“For example, the Portuguese administrators who came to certain parts of what would eventually become Brazil did not match the stereotype of the “petty tyrant” who sought to seize the spoils from the Brazilians. Of course, there were unscrupulous people. But, in general, it was recognized that one couldn’t lean too hard on the colony. Exploitation very often took the form of intolerance, followed by flexibility in application of the laws,” de Mello e Souza notes. “Thus, to complain – as Tiradentes did – that the Portuguese administrators came to plunder our riches and suck our blood, does not explain much, and it entangles us in the wrong kind of discussion of domination. In reality, the administration was able to function only because the local elites were participating in it,” she says.
The researcher stresses that relationships within the empire cannot be understood merely by consulting legal documents. “The Crown knew that it could not impose control by insisting on the letter of the law. Until 1822, the ‘Brazilians’ saw themselves as Portuguese and not as a dominated people,” she explains. Thus, local episodes of revolt were not always synonymous with a “struggle for independence,” but rather were reactions to rearrangements. The definition de Tocqueville gave of the Old Regime is still valid: “Rigid rules but flaccid practice.”
However, we should not speak of a “tropicalized Old Regime.” If colonial society is viewed as the Old Regime in the strict sense, its particularities explode and corrode the basic principles because it was organized and stitched together by the practice of slavery, something that did not exist in the European environment,” de Mello e Souza remarks.
“The slave trade sullied the image of the local nobility, separating them from the monarchy. They chased after titles, honors, and indulgences, thereby increasing their dependence on the Portuguese king, a situation that was exacerbated over the years,” the historian says. The specificity of Portuguese America did not reside in the assimilation, pure and simple, of the world of the Old Regime, but in its perverse re-creation, fed by the slave traffic, by the labor of black slaves, by the introduction into the old society of a new element that was more structural than institutional: the practice of slavery.
Once again, the solution came through flexibilization. “According to the principles of the Old Regime, persons of “infected blood” were forbidden to hold administrative office. This would make it impossible to govern the colonial regions because most of the native elite was composed of mestizos. Regions such as São Paulo and Minas, for example, were almost entirely populated by half-breeds and mulattoes. Thus, a mulatto would be appointed to commander of the local militia and would then cease to be a mulatto and could rise in status,” the professor notes. Although officially subject to the rules of the old colonial system, the periphery of the empire used and abused the ability to “roll with the punches.”
“The project was innovative in that it discussed those peculiarities of the Portuguese Empire, making it more explicative. The discussion caused us to replace the concept of a colonial system with the idea that the colony was not a mere extension of the metropolis but a subordinated territory that played a vital role for the Empire by providing a considerable portion of the resources essential to its existence,” observes historian Jobson Arruda of USP, a member of the project team. “The Lusitanian imperial system was highly rational and featured an awareness that local problems required immediate solutions produced locally,” he continues.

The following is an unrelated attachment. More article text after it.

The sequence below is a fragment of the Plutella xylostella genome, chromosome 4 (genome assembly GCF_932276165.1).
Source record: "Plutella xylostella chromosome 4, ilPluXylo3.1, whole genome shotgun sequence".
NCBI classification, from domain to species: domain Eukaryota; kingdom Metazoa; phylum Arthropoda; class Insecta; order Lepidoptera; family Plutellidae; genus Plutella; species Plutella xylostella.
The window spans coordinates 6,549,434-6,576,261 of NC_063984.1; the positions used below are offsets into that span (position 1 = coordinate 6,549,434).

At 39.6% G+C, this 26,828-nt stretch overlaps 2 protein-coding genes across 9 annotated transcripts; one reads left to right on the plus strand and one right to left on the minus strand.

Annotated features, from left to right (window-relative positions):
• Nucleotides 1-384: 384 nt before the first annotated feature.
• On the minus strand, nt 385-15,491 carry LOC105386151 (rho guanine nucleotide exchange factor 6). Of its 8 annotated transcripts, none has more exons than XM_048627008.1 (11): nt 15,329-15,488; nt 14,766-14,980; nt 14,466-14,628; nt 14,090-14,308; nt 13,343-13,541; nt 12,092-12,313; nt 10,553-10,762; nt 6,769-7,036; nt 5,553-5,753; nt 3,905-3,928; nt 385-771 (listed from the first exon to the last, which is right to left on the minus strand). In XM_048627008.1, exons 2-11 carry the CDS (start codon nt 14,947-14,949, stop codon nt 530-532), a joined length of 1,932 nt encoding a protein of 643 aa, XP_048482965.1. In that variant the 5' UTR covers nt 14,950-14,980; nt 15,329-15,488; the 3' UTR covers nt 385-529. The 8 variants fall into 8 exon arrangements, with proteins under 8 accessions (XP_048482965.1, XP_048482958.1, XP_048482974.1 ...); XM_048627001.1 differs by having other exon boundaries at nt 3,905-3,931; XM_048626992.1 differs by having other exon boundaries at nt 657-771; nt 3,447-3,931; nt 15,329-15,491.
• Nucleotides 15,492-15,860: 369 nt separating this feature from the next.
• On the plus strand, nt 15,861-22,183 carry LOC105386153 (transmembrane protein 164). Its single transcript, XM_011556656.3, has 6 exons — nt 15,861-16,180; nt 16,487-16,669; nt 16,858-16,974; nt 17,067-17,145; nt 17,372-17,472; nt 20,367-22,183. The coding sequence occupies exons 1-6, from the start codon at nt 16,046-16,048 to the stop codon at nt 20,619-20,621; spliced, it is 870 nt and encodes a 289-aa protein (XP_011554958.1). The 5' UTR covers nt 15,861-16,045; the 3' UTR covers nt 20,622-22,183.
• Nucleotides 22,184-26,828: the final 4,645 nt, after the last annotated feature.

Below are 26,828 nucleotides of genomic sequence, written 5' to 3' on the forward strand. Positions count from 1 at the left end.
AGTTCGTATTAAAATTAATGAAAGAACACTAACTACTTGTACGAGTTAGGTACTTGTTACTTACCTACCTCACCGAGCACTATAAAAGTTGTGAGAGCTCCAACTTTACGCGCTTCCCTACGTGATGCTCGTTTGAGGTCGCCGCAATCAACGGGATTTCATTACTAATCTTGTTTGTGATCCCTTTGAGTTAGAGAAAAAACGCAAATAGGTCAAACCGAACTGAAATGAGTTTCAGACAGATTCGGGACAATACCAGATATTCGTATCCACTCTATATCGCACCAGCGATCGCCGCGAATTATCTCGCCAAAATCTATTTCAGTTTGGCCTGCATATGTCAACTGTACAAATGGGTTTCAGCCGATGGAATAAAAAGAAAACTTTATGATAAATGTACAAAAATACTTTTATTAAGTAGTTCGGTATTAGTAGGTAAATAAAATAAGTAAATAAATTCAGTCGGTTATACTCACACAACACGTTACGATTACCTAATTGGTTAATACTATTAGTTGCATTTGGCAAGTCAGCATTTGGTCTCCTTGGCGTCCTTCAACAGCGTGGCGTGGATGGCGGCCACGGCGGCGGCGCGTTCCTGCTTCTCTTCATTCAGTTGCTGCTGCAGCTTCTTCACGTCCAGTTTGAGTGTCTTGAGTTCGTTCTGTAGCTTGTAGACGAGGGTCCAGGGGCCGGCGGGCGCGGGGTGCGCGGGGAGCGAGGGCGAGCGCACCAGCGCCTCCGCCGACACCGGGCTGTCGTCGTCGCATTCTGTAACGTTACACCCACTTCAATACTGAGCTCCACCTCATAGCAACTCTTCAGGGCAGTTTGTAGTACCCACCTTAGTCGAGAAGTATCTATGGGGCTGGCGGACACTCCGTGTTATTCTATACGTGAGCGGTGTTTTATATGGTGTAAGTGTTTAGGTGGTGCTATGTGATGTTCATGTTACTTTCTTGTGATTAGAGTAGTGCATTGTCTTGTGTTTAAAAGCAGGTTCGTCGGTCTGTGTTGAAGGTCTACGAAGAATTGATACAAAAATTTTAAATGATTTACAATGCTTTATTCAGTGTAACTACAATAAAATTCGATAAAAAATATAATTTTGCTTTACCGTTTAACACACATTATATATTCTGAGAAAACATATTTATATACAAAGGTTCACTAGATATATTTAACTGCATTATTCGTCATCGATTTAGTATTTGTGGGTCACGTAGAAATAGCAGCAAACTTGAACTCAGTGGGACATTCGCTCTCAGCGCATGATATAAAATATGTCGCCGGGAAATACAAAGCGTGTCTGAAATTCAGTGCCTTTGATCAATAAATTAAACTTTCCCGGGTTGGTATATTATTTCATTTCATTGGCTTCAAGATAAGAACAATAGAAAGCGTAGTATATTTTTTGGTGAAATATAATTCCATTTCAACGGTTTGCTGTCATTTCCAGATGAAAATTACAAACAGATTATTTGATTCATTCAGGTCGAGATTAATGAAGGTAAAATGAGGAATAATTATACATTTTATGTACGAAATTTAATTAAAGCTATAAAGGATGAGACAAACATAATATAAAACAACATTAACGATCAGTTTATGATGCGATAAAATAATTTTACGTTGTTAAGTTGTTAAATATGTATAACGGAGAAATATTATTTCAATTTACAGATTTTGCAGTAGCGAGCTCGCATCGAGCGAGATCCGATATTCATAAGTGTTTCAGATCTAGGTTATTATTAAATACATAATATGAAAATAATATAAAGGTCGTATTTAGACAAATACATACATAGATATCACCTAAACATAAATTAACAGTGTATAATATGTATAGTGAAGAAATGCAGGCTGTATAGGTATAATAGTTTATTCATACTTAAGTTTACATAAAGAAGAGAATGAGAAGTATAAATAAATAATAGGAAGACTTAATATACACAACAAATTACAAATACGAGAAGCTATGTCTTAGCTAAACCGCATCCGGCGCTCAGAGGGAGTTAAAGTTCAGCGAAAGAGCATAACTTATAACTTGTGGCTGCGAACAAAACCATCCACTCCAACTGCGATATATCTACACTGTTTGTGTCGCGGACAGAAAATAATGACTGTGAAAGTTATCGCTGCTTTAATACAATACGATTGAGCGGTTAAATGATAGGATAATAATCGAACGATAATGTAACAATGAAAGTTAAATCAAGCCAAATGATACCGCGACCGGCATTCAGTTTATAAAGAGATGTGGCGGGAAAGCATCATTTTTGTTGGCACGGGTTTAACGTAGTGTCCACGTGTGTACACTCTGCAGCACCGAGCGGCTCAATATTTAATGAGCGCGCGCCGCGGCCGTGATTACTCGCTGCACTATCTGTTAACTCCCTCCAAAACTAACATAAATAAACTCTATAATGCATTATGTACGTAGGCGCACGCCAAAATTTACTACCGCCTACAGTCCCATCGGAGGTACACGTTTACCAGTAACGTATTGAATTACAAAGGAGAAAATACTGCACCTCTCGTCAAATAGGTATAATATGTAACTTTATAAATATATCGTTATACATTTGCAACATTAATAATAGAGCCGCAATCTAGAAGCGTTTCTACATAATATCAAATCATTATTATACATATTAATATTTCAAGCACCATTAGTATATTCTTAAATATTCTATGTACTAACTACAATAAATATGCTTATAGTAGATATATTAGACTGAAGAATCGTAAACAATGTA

This awareness was one of the principal reasons the Portuguese were more successful than their Spanish rivals. “The Spanish monarchy was a variety of kingdoms, while Portugal was a unified monarchy. Great efforts were made to increase the power of the State at the expense of the nobility and the administrative districts. Those resources helped in the maritime expansion, which, in turn, left the monarchy less dependent on noblemen and the common people, thanks to the resources obtained. In exchange, those resources enabled the State to co-opt the nobility, which afforded the Portuguese king an astonishing consolidation of his power,” explains historian Ana Paula Megiani of USP, compiler of O império por escrito (Alameda) and also a researcher on the project team.
“That centrality gave the Portuguese monarchy a level of command over its empire that was greater than the Spanish had. The local authorities served as the means for exercising that power, expressions of centrality, rather than of dismemberment of the empire,” Megiani comments. Even so, Portugal was living with a contradiction that did not afflict the Spanish: it was an empire without an emperor.
“In that context, the religious face of the empire is the one that best expresses its universality. The Church offered a substrate suited to the practical implementation of a group of dogmas and principles. Its religious missions were its principal operational tool for cementing together the parts of the totality,” says historian Adone Agnolin of USP, a contributor to the research project unit titled Religion and Evangelization. “The religious perspective introduces the foundation of a universalitas (an empire-building principle inherited from the Romans) that was passed on, from the political standpoint, to maintain those empires but that, in the last analysis, is grounded on the idea of a ‘symbolic empire’ uniting politics and religion,” says Agnolin. According to Agnolin, through its missionaries the Portuguese Empire reversed the historical formation process when it found its universal purpose in the figure of the monk. “Monks were its privileged instrument for the realization of the project and, from that starting point, Portugal introduces itself as a new and unprecedented imperial model,” he says.